No matter what you hear or read online, please remember. At the end of the day, if we want to lose weight, we need to consume fewer calories than what our body requires. That is the only way to force it to go into the reserves (aka: fat).
What is that caloric amount?
That depends on how active we are and on our current physiology. At any time, we have a given amount of energy that we need to live. This is called resting metabolic rate (or ‘basal metabolic rate’). In general, it amounts to 50-80 percent of our daily energy needs. And as you may guess, it is highly variable from individual to individual. For example, you may have noticed that some people are generally warmer than others, right? This correlates to our metabolic rate. Because this process produces energy that we release as heat.
At any point, our resting metabolic rate can change. It can change depending on how much exercise we do; how optimized our hormones are; if we are facing an acute disease; or even depending on the foods we eat.
That is one of the reasons why the quality of our food is also essential. Not only for our overall health, but especially for those of us that want to lose weight. It’s like a math equation. You can increase fat burning by putting yourself in a caloric deficit; or by increasing the calories your body regularly needs to function.
Ideally, you do a combination of both.
Think about it. Who is going to be more successful? The person that eats nourishing foods (that help optimize their hormones and metabolism) in the right quantity (staying in a caloric deficit)? Or, the person who is just focusing on the number of calories, but is ingesting toxins that can cause inflammation?
Continued ingestion of “toxic foods” will promote ongoing inflammation that can then become chronic inflammation. This chronic inflammation (or low-grade inflammation) is responsible for physiological changes in our bodies that trigger a less efficient metabolism. Some of the possible consequences of these changes are increased fatigue; reduced willingness to be physically active; or disturbed sleep.
You would be surprised to see how many of our clients lose fat just by removing the toxic foods from their diet alone.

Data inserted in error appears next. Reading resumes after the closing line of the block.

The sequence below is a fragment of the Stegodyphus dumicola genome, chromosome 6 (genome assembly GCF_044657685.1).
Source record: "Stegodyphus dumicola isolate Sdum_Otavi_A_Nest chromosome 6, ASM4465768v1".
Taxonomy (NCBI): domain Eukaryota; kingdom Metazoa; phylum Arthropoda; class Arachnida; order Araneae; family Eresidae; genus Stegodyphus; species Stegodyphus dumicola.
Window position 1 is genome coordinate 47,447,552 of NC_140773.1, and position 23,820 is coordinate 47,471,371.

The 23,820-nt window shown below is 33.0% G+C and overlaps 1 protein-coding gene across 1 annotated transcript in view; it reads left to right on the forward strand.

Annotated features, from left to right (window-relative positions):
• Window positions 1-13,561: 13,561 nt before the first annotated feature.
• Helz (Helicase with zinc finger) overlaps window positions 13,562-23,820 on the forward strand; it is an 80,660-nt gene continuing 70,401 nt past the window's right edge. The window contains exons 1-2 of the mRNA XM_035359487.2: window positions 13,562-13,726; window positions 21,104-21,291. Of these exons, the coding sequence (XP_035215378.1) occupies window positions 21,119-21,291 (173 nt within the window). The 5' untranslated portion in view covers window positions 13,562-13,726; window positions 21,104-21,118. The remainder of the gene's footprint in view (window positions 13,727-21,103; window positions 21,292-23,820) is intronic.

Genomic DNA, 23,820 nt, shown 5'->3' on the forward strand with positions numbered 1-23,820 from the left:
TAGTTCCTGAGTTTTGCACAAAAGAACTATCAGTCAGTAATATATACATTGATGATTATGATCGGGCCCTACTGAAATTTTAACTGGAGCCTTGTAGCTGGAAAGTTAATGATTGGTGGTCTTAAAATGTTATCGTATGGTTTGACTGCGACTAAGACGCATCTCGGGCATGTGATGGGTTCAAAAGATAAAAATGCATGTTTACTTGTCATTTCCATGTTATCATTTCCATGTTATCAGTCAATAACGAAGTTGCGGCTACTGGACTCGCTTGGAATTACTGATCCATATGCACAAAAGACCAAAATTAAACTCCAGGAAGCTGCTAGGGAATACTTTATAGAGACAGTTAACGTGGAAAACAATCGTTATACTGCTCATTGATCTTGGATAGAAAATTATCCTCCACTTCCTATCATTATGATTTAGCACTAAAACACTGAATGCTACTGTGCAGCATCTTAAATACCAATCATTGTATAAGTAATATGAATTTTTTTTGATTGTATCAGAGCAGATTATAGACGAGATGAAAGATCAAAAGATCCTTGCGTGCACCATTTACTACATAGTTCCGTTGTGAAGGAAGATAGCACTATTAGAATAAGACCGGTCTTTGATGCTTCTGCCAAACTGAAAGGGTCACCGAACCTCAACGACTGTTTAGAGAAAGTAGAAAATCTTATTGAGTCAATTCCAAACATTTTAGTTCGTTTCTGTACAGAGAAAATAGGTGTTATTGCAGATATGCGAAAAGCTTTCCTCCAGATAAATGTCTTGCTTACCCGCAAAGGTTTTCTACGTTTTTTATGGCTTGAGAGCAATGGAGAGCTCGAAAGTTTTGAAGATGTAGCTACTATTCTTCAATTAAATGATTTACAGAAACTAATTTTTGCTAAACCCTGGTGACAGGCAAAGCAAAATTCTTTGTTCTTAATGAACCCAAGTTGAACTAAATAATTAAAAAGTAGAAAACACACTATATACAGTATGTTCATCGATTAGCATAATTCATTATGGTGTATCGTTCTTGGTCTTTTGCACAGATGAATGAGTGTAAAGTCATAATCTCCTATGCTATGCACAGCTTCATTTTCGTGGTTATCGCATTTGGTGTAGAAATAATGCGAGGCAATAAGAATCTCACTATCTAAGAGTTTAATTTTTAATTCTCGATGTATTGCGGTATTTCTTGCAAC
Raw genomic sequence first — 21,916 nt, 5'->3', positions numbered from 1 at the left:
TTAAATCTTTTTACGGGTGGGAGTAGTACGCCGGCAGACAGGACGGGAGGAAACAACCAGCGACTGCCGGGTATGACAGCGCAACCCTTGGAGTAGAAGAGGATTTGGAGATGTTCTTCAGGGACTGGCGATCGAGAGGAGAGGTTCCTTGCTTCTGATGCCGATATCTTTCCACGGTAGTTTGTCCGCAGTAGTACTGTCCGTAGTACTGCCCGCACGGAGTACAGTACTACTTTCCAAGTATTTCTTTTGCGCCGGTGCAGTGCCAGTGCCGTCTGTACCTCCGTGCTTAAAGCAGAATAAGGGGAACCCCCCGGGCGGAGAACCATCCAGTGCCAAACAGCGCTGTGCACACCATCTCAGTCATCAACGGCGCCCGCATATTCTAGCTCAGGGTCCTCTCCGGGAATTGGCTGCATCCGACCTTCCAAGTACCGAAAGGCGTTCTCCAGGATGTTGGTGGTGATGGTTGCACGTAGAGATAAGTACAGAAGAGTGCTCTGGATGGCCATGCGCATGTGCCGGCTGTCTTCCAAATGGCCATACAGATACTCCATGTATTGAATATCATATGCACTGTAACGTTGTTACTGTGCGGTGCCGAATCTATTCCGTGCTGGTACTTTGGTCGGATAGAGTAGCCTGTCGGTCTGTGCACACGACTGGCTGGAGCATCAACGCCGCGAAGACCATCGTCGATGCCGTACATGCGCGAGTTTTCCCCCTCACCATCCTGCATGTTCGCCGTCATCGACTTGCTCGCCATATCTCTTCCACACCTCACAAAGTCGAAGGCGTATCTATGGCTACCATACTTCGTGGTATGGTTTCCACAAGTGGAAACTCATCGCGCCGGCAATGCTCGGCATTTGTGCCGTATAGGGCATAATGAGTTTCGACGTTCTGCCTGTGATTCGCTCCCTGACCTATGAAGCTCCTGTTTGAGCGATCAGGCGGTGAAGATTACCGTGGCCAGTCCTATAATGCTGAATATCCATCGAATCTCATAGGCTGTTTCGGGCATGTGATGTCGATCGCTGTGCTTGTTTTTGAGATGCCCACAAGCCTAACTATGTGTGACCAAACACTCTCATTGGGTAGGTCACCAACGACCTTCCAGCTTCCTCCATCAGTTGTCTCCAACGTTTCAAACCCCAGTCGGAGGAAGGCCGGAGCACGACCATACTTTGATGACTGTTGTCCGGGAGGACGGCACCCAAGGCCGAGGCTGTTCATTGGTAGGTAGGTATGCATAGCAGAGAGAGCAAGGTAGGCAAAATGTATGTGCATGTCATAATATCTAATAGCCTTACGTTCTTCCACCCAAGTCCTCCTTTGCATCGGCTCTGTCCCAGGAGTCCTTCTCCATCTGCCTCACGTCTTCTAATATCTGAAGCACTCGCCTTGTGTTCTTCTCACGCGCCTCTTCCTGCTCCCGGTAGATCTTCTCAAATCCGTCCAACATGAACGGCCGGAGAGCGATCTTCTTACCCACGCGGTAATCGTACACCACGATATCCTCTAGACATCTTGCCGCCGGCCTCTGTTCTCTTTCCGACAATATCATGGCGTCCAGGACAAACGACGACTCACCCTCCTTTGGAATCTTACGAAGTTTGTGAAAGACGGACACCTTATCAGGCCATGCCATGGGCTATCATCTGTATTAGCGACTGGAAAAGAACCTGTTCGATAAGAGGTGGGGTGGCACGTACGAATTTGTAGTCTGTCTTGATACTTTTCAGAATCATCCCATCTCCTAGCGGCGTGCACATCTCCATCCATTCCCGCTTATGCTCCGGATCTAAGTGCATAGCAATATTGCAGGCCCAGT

Quantity is important but quality is equally crucial in this weight loss path.
– Measuring Our Efforts
You can only improve what you measure. Thus, during this journey, it is essential to keep track of some important data.
Probably the most important piece of data to obtain is our current resting metabolic rate. How can you know how much to eat if you have no idea how many calories you are burning? Most smartwatches and digital scales are able to give an estimate of these values. However, their accuracy is frequently questioned. It’s best to find a Resting Metabolic Rate (aka: RMR) Test from a specialized medical provider. This will be much more accurate and will allow us to better plan our diet.
Our ultimate goal should be to lose body fat while maintaining or increasing muscle mass. That is why some scientists begin to raise the importance of other measurements; besides the body mass index (aka: BMI) as the sole predictor of overweight and obesity. BMI is a very simple calculation that does not take into consideration muscle mass; just weight and height. By BMI alone, most bodybuilders (even the ones with just 5 percent body fat) can be considered overweight because of all of the muscle they have.
We need something better. We need exact information on how much fat and muscle we have in our bodies.
All of these measurements can be obtained using a modern digital scale. But once again, accuracy may not be the best. However, you can opt for doing a DEXA scan (aka: bone density scan) to obtain exact measurements of your progress.
Still not sure how much or what foods to eat? Not sure where to do a resting metabolic rate test; or even a DEXA scan?
Fear not. That’s just one of the many things we can help you with here at BIOHAX.
Contact us so one of our team members can guide you in your health optimization journey.
Have questions? Need more guidance?
Contact us and one of our team members will provide you with some one1-on-one1 support on how you can address some of these issues ASAP.
Marcos de Andrade MD, MBA
Chief Executive Officer